The German romantic painter Caspar David Friedrich, b. Sept. 5, 1774, d. May 7, 1840, was one of the greatest exponents in European art of the symbolic landscape.
He studied at the Academy in Copenhagen (1794-98), and subsequently settled in Dresden, often traveling to other parts of Germany. Friedrich's landscapes are based entirely on those of northern Germany and are beautiful renderings of trees, hills, harbors, morning mists, and other light effects based on a close observation of nature.
Some of Friedrich's best-known paintings are expressions of a religious mysticism. In 1808 he exhibited one of his most controversial paintings, The Cross in the Mountains (Gemaldegalerie, Dresden), in which--for the first time in Christian art--an altarpiece was conceived in terms of a pure landscape. The cross, viewed obliquely from behind, is an insignificant element in the composition. More important are the dominant rays of the evening sun, which the artist said depicted the setting of the old, pre-Christian world. The mountain symbolizes an immovable faith, while the fir trees are an allegory of hope. Friedrich painted several other important compositions in which crosses dominate a landscape.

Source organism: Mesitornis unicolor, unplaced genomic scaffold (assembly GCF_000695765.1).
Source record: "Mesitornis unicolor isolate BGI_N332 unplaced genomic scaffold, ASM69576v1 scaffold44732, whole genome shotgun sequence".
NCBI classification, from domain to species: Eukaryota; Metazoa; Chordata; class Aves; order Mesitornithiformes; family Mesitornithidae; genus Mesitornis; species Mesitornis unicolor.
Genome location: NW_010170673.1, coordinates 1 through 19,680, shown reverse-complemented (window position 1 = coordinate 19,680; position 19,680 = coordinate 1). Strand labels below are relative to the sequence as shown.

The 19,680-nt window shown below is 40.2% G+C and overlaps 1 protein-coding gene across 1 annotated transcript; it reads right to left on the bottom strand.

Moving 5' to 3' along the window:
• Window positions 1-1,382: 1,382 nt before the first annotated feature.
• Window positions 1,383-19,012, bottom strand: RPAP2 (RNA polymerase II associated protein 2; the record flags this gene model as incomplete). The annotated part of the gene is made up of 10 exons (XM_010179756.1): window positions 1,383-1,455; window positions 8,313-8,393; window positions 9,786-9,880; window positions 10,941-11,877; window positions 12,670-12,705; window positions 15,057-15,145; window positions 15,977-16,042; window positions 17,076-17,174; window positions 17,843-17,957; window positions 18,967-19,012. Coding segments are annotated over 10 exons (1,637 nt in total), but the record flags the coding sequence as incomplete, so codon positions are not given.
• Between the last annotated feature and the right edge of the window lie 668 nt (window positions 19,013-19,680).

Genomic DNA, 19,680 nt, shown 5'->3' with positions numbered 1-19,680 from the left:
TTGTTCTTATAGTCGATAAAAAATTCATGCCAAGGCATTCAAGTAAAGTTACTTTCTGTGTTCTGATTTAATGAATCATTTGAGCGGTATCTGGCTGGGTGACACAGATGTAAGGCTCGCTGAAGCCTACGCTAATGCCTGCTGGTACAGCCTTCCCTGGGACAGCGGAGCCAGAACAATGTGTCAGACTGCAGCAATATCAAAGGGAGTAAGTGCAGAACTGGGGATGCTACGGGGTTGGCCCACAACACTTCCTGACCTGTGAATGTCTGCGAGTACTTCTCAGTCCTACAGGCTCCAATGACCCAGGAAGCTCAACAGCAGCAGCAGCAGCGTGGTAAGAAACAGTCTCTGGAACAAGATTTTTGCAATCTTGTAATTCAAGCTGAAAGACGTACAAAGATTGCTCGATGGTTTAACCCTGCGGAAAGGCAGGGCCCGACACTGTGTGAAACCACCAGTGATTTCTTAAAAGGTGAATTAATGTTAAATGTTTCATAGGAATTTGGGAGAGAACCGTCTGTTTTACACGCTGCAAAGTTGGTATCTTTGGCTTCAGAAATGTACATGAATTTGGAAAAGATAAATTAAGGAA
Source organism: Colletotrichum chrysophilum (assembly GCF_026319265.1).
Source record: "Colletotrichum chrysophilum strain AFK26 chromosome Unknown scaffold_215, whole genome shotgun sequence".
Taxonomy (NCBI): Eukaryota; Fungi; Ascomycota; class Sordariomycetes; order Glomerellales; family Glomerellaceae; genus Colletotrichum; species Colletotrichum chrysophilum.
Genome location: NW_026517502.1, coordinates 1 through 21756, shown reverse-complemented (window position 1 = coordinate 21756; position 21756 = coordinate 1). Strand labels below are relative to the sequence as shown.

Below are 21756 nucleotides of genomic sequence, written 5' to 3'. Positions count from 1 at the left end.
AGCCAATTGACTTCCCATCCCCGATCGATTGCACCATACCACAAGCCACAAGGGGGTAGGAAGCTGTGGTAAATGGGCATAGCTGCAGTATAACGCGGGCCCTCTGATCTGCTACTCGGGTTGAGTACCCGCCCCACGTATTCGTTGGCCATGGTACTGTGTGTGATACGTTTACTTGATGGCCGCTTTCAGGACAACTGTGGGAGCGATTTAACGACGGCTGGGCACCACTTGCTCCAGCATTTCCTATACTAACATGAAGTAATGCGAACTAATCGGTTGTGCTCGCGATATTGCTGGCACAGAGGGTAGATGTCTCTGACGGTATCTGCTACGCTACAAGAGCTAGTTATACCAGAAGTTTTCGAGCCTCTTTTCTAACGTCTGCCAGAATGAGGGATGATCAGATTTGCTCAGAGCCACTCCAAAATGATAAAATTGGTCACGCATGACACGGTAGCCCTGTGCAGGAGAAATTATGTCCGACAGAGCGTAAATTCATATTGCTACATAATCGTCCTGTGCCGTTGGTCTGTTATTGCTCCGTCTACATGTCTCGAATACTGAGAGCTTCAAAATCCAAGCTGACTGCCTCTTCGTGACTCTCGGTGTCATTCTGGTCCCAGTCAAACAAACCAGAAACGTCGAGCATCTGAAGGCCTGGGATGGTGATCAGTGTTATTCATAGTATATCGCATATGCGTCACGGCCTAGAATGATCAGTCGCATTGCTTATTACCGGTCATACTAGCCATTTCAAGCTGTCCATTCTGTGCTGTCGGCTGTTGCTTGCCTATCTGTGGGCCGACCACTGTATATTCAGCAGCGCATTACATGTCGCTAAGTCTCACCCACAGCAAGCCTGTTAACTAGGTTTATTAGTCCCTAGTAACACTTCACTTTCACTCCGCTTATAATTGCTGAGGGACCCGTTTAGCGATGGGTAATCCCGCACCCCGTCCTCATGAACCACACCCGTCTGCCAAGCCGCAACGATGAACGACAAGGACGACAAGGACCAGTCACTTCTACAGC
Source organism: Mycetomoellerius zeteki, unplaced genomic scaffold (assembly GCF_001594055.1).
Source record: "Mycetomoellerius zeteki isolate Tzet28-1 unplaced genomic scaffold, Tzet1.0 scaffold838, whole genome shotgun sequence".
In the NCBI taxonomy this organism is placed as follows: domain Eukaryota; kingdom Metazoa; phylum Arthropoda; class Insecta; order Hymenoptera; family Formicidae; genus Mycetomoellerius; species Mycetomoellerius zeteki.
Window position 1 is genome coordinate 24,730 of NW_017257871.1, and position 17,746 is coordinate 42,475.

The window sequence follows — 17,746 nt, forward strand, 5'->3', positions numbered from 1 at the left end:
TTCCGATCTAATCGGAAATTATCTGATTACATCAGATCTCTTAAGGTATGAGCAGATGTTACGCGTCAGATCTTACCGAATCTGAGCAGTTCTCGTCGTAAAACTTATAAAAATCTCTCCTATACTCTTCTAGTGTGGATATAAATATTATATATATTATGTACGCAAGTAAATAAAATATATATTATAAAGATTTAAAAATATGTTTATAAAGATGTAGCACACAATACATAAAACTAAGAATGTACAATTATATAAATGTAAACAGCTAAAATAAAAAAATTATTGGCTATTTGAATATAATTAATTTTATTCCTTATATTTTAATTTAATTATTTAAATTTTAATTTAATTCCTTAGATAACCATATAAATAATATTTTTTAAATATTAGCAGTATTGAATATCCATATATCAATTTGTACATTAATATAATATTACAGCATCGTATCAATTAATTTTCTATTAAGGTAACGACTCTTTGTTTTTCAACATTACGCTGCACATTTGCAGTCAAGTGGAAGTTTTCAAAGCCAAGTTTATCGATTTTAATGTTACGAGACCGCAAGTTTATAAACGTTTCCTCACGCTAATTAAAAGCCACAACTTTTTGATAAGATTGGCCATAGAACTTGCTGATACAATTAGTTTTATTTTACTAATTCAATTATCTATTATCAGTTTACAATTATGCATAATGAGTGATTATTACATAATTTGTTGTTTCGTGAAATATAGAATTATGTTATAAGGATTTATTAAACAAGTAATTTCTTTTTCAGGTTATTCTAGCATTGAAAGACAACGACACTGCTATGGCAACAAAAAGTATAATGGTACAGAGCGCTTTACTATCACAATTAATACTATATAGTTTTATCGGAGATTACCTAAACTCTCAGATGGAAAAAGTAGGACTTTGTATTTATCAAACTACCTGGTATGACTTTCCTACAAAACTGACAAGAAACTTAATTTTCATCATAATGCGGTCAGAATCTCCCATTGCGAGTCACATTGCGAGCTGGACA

Even some of Friedrich's apparently nonsymbolic paintings contain inner meanings, clues to which are provided either by the artist's writings or those of his literary friends. For example, a landscape showing a ruined abbey in the snow, Abbey with Oak Trees (1810; Schloss Charlottenburg, Berlin), can be appreciated on one level as a bleak, winter scene, but the painter also intended the composition to represent both the church shaken by the Reformation and the transitoriness of earthly things.